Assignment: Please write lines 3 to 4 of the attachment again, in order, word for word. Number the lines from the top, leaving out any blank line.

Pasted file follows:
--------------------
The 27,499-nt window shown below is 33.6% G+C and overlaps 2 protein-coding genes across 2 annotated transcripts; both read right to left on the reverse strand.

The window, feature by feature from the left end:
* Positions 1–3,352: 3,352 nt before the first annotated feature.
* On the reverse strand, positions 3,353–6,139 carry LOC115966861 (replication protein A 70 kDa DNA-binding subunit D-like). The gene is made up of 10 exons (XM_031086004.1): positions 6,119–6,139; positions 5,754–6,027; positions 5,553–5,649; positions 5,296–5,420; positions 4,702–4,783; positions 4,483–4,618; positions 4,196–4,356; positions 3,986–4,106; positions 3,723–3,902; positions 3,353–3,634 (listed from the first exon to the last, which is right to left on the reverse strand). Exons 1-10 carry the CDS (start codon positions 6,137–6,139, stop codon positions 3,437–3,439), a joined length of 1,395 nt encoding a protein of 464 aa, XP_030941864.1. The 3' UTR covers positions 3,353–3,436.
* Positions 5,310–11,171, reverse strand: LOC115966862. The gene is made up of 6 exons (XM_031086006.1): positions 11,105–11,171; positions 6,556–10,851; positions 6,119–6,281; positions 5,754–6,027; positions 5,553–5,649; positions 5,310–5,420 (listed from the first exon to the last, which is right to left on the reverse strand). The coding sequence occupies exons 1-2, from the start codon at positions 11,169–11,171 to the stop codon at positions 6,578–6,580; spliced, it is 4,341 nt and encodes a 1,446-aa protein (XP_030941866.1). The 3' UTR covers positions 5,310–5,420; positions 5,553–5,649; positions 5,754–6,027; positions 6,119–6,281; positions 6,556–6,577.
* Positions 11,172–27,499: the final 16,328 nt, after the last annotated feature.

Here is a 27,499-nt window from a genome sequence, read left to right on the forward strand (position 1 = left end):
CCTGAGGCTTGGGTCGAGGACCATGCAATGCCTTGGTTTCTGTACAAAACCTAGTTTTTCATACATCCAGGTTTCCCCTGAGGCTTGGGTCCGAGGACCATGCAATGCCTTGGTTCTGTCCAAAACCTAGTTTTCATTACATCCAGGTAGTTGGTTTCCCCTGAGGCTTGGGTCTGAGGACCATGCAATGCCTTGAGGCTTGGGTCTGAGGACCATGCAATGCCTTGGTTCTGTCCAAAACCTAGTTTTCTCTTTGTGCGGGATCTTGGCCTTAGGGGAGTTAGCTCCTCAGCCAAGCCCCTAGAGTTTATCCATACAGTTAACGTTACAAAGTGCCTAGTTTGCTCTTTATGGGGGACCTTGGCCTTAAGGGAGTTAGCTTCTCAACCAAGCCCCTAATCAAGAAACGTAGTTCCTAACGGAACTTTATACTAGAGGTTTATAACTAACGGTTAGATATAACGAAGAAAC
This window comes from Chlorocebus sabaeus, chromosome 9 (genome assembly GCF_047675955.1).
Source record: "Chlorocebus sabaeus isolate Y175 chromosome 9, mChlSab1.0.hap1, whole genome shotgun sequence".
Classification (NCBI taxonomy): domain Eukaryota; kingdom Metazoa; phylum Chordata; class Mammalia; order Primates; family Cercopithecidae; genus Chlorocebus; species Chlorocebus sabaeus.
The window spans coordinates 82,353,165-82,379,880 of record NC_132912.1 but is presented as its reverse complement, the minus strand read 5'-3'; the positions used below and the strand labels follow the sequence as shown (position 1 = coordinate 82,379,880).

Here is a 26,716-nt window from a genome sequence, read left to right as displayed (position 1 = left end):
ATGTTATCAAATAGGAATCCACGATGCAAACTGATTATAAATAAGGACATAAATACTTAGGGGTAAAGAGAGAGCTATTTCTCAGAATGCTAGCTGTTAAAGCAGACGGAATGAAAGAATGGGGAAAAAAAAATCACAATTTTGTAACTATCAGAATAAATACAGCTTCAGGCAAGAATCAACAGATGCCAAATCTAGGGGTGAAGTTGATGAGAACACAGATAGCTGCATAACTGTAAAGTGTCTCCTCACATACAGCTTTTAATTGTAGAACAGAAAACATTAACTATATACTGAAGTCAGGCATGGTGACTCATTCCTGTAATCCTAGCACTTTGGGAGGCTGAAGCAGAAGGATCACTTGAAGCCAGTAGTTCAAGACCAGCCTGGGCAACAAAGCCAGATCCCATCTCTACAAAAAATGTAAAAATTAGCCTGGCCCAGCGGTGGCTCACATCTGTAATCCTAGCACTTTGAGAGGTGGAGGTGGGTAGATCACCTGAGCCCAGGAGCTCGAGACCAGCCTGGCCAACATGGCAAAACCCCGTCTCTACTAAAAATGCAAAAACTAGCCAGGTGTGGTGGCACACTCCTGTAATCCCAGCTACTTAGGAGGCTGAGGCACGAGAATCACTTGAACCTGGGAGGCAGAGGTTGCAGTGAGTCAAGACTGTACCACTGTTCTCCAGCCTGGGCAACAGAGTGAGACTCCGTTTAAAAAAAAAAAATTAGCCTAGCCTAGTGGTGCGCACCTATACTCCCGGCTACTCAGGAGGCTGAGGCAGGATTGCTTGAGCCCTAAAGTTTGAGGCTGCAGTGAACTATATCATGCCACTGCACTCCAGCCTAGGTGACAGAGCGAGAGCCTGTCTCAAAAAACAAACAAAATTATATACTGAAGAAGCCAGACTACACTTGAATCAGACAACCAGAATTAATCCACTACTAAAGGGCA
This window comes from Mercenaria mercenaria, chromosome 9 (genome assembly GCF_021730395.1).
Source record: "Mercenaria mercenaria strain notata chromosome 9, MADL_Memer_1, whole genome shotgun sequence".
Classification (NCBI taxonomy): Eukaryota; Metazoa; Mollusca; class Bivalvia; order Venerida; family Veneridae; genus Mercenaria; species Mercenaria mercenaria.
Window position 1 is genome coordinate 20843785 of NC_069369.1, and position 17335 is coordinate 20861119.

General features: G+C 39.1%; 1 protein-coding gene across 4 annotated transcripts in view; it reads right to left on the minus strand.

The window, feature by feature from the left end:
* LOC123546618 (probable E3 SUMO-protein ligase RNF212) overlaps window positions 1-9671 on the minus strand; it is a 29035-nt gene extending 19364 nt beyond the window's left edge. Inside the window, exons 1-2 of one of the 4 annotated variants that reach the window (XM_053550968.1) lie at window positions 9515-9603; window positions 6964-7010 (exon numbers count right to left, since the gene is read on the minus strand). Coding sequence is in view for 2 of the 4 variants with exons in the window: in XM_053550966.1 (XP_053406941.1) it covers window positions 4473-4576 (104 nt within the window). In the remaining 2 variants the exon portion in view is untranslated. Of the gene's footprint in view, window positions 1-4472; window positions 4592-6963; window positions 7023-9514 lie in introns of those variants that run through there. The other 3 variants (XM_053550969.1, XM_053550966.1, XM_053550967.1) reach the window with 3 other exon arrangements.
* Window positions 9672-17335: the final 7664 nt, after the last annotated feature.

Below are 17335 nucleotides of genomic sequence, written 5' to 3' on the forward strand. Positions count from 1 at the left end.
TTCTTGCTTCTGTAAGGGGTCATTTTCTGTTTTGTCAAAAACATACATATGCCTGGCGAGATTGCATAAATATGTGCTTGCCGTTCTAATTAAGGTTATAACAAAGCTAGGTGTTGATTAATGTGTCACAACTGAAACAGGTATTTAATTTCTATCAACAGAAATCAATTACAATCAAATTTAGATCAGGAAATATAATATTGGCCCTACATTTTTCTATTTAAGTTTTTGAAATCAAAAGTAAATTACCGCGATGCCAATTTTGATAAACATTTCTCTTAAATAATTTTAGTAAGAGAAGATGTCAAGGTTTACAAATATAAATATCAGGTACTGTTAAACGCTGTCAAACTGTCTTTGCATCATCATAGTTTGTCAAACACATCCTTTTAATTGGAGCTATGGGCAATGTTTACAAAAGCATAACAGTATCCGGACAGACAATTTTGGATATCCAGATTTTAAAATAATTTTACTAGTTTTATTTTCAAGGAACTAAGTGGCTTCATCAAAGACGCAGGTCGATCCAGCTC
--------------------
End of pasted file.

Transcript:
* Positions 1–3,352: 3,352 nt before the first annotated feature.
* On the reverse strand, positions 3,353–6,139 carry LOC115966861 (replication protein A 70 kDa DNA-binding subunit D-like). The gene is made up of 10 exons (XM_031086004.1): positions 6,119–6,139; positions 5,754–6,027; positions 5,553–5,649; positions 5,296–5,420; positions 4,702–4,783; positions 4,483–4,618; positions 4,196–4,356; positions 3,986–4,106; positions 3,723–3,902; positions 3,353–3,634 (listed from the first exon to the last, which is right to left on the reverse strand). Exons 1-10 carry the CDS (start codon positions 6,137–6,139, stop codon positions 3,437–3,439), a joined length of 1,395 nt encoding a protein of 464 aa, XP_030941864.1. The 3' UTR covers positions 3,353–3,436.